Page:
DTN Early Word Livestock Comments

Futures May Drift Friday

Robin Schmahl
By  Robin Schmahl , DTN Contributing Analyst

Cattle: Steady Futures: Mixed Live Equiv: $245.14 +0.44*

Hogs: Higher Futures: Higher Lean Equiv: $140.77 -0.33**

* based on formula estimating live cattle equivalent of gross packer revenue.

(The Live Cattle Equiv. Index has been updated to depict recent changes in live cattle weights and grading percentages.)

** based on formula estimating lean hog equivalent of gross packer revenue


The livestock complex was able to close higher in most futures contracts. It was another day of a fairly tight trading range in live cattle. Most of the attention of traders may have been turned toward the projections on the WASDE report Thursday for both grain and beef. USDA raised their estimate for beef production this year by 5 million pounds to a total of 27.975 billion pounds this year and left production unchanged for 2022 at 27.405 billion pounds. They raised exports 15 million pounds to a total of 3.342 billion pounds this year and raised exports next year by 5 million ponds to a total of 3.300 billion pounds. There was some light cash trade at steady money, which did not generate any excitement for traders. June cattle futures are running at a discount to cash with 2 1/2 weeks remaining for the contract. With the potential of boxed beef prices to reach a top soon, the contract may not need to move higher to converge to cash. However, with strong demand, the seasonal weakness may not develop as early or even as much as anticipated. Weekly export sales showed net sales of 16,100 mt reported for 2021 were up 28% from the previous week, but down 17% from the prior 4-week average. Exports of 21,100 mt -- a marketing-year high -- were up 70% from the previous week and 22% from the prior 4-week average. Buyers were South Korea, Japan, China, Mexico and Canada.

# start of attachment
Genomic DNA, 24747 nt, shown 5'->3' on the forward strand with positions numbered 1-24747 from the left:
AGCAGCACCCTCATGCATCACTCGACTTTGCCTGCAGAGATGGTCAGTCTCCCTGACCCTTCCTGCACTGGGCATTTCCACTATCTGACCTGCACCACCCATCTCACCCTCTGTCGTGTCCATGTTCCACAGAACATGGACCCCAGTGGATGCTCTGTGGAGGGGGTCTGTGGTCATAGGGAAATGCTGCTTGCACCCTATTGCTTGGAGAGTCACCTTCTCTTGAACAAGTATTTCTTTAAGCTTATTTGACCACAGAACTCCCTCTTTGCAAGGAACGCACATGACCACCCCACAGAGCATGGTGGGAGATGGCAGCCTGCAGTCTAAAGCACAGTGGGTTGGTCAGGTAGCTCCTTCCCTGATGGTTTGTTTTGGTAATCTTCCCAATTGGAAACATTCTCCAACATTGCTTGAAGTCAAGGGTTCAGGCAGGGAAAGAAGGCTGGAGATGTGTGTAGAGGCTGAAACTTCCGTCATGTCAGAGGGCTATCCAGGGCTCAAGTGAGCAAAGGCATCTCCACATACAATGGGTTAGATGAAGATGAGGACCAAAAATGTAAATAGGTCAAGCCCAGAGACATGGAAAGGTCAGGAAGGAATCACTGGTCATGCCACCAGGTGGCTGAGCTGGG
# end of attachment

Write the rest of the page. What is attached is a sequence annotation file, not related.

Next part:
Hog futures were under pressure some of the day, but the resiliency of the market continues to amaze participants. It is difficult to make a bearish case at the present time as cash continues to march higher as packers remain aggressive with the National Direct Afternoon report showing price up $4.72. Cutouts declined $0.33, but the fluctuation of cutout prices does not seem to have much impact on the need for packer to procure hogs to supply incredible demand. The WASDE report yesterday showed USDA estimates pork production lower this year by 30 million pounds totaling 28.206 billion pounds. They left the estimate for 2022 unchanged from May at 28.560 billion pound. They raised the estimate for exports this year by 125 million pounds to a total of 7.552 billion pounds and raised the estimate next year to 7.550 billion pounds, also up 125 million from the May estimate. Saturday hog slaughter is projected at 55,000 head.

1) China has become a significant importer of beef this year moving to the third largest destination. 1) Cash has not been able to increase for cattle as packers anticipate a slowing of demand.
2) Cattle futures have been able to climb higher the past two trading sessions, which could indicate support developing in the market. 2) Export sales Thursday were not very positive, which may be the first indication of slowing demand.
3) New contract highs in June and then October and later hog futures keeps the trend higher. 3) Hog futures are overbought and in need of a price correction.
4) Packers remain very aggressive as they need to satisfy current demand as well as purchase for expected upcoming demand. 4)

Packers may be done buying for the week, which may result in futures trading lower as traders may liquidate some positions prior to the weekend.


For our next livestock update, please visit our Midday Livestock comments between 11 a.m. and noon CDT. Also, stay tuned to our Quick Takes throughout the day for periodic updates on the futures markets.

Robin Schmahl can be reached at rschmahl@agdairy.com

Robin Schmahl